The Swedish diplomat claims to seek a two-state solution to be negotiated between the parties, but also demands the conclusion of such negotiation with “Jerusalem as the capital of both states” and a Palestine free of any Jews through halting Israeli “settlements.”


An address meant to quell violence in Gaza became a forum for the Swedish diplomat to dictate his desired outcome of a “negotiated” two-state solution. Skoog sanitized the Gaza protests as “peaceful,” and its intentions as noble.

With such a mindset, is it any wonder that Sweden became the first major EU country to recognize Palestine as a country. One can imagine it continuing to wage further diplomatic battles against Israel in the years ahead.


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The Recognition Catch Up

J Street’s Select Appreciation of Transparency

What do you Recognize in the Palestinians?

Failing Negotiation 102: Europe

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The Happy and Smug Bigots of Denmark

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A Basic Lesson of How to be Supportive

There is a famous restaurant in Charleston, South Carolina called Hyman’s Seafood. Its menu is replete with non-kosher goodies like shrimp, crabs and calamari. The locals love the family run business – now in its fifth generation of management – as do the various celebrities and tourists who often must wait outside in line for up to an hour to enjoy the food and ambiance.

The warmth of the restaurant is very much part of the appeal. In addition to the many autographed pictures of movie stars that adorn the walls, are small cards sprinkled around the two-story building with sayings and words of advice. They include funny and off-color comments about relationships as well as more thoughtful sayings from important people such as Rabbi Israel Salanter. Yes, that’s a rabbi card in a traif restaurant.

The peculiarity keeps going. The storefront has mezuzahs on each door. There is even an option to have kosher food brought in from the local Chabad!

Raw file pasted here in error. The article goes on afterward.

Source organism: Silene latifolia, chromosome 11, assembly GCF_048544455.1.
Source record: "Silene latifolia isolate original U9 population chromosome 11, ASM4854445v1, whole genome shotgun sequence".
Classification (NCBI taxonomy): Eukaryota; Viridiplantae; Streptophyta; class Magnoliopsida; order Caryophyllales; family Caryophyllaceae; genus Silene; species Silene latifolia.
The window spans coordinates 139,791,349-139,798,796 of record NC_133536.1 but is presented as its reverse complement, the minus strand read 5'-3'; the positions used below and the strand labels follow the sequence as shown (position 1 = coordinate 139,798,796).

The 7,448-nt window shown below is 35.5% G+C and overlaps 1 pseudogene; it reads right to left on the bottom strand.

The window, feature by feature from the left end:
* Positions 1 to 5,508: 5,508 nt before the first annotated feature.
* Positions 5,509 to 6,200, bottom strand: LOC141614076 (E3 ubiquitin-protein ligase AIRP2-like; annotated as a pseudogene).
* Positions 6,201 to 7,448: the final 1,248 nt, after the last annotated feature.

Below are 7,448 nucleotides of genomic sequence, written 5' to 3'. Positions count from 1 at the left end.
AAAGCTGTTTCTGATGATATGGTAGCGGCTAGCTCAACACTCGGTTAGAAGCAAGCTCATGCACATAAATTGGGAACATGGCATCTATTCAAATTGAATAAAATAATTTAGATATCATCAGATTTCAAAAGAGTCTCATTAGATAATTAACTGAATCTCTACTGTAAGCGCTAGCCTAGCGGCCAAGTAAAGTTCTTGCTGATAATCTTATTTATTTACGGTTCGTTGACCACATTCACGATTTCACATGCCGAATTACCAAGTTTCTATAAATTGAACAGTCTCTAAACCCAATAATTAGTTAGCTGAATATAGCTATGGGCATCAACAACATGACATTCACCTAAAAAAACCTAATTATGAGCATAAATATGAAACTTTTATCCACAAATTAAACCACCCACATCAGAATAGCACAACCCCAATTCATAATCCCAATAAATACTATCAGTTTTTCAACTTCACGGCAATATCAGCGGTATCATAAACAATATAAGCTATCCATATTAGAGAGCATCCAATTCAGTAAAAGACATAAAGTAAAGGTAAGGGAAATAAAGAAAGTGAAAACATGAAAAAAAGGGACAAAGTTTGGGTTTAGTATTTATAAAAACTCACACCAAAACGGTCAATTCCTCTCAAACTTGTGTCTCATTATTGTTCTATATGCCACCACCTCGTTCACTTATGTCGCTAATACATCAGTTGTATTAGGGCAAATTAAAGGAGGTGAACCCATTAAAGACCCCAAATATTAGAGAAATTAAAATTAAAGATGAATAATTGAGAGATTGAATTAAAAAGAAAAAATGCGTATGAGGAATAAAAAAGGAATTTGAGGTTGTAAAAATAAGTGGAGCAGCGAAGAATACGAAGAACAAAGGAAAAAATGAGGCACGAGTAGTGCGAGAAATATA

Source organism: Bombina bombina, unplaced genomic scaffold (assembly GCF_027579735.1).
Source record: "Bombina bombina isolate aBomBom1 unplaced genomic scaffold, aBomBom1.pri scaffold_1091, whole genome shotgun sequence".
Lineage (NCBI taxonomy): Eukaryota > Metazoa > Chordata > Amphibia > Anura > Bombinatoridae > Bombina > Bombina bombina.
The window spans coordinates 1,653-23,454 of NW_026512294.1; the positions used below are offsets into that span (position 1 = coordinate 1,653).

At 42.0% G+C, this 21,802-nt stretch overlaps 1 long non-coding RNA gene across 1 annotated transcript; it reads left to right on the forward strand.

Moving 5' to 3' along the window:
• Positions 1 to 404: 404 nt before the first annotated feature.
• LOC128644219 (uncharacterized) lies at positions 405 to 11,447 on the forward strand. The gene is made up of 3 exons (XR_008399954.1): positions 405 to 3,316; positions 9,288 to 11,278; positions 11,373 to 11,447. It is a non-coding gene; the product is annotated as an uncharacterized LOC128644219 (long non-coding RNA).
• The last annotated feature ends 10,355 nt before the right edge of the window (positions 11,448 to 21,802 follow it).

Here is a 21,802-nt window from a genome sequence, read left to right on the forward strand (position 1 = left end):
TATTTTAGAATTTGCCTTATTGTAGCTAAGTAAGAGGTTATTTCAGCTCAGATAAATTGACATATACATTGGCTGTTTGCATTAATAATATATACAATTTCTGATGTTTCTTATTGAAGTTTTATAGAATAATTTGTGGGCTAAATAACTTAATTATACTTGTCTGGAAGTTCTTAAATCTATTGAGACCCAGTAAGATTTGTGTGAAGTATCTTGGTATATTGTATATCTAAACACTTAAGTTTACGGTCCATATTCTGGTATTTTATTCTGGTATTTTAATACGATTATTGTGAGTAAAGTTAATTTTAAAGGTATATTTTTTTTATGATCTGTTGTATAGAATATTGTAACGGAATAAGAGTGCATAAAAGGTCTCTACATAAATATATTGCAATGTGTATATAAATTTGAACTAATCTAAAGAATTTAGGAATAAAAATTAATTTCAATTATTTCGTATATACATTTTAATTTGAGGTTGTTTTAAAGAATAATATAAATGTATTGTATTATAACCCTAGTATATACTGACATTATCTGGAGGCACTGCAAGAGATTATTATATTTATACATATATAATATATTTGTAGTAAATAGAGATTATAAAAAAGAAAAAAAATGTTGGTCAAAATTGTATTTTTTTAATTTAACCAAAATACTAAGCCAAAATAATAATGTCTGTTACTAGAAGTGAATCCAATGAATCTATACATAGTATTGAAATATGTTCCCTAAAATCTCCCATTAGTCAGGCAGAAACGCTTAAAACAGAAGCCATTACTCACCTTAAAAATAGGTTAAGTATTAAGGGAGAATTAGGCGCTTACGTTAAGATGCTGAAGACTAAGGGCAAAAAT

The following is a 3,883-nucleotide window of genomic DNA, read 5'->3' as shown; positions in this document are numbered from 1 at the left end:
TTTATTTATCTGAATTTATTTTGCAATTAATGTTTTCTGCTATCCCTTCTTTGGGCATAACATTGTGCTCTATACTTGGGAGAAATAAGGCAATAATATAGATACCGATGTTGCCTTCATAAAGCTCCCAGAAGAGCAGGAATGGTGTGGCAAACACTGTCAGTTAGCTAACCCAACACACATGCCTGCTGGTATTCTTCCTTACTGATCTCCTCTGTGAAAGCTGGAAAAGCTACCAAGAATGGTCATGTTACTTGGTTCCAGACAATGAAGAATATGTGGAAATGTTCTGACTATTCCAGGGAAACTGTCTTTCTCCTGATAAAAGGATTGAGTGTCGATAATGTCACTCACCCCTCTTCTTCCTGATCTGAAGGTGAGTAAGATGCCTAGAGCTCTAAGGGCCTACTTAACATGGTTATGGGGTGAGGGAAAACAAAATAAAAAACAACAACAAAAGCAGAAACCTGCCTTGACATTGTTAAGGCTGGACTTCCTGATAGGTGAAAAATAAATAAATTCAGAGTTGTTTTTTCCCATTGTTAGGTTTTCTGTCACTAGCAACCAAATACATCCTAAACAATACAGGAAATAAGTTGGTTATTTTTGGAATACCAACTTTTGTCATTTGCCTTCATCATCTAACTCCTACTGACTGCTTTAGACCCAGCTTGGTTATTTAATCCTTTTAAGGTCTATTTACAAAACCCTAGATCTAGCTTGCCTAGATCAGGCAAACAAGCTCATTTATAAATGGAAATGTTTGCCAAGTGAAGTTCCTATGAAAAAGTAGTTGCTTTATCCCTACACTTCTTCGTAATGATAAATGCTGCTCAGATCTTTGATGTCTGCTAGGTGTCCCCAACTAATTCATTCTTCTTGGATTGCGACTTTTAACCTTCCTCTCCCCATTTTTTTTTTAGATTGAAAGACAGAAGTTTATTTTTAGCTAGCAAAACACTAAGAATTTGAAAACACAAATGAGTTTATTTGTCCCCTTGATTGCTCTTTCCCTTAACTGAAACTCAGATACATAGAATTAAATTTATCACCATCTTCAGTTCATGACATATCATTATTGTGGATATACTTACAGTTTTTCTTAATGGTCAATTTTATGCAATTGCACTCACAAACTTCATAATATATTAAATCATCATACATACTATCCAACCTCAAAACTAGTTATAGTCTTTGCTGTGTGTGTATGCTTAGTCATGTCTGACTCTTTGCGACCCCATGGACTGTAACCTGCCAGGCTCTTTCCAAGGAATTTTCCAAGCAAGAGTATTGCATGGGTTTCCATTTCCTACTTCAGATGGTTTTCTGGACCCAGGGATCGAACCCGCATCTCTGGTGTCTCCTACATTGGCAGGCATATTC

You see, the owners of Hyman’s are all about attitude. They envision a world that is inclusive, positive and happy. Their formula for creating that world includes spreading those messages throughout the store, and they live that credo by finding a way to enable every person to eat in their restaurant – even those that cannot eat the food because of dietary restrictions.

Pretty incredible.

Not surprisingly, the owners run their business in the same fashion. They have a sign on one of the walls that reads: “If you like us, tell others. If not, tell us!

It’s so simple and basic. Spread positive messages to everyone you can. Encourage others to frequent the establishment. Boost the store’s image and popularity.

However, if there are issues that bother you, don’t tell others about the perceived problems, but bring them up to management. Be constructive and the owners will make the effort to address the matter to the extent that they can. Don’t write letters to newspapers or get on social media with the bad news, as those actions would be detrimental to the business.

It is a simple concept that too many liberal self-declared “pro-Israel” groups and people fail to comprehend.

J Street and New Israel Fund

J Street’s tagline is that they are “pro-Israel,” even though it actively undermines Israel on the global stage. The group lobbied the Obama Administration to censure Israel at the United Nations and declare Jews living in the eastern part of the promised land to be illegal! How can such a group possibly be considered pro-Israel? Would someone who likes Hyman’s Seafood report them to the Department of Health? Trash them on Yelp?

The New Israel Fund supports Breaking the Silence which does media tours undermining the Israeli Defense Forces. How is that being constructive in working with the Israeli government itself to find ways to improve?

It’s not, and it’s not appreciated by the Israeli government.

Liberal “Balance”

Supporters of J Street and the New Israel Fund like Rabbi Sharon Brous believe that they truly love Israel and are simply trying to understand all sides of the situation with Palestinian Arabs. Brous penned a letter in the Los Angeles Times on August 26, 2018 about her taking her daughter to Hebron in an effort to show her “the other side,” which included “the harshest effects of the occupation.” Her letter described how difficult life was for the 200,000 Palestinian Arabs because some Jews wanted to reestablish the Jewish community there. She relayed how extreme and racist these Jews were.

Did she show a real balance to her daughter? Did she speak to the 93% of Palestinian Arabs that are antisemites? Did she tell her daughter that when the city was under Muslim control Jews were forbidden from even climbing the steps of the Tomb of the Jewish Patriarchs, let alone pray there? Did she educate her daughter that the Palestinian Authority has a law that calls for the death penalty for any Arab selling a home to Jews? That its president has demanded a Jew-free country?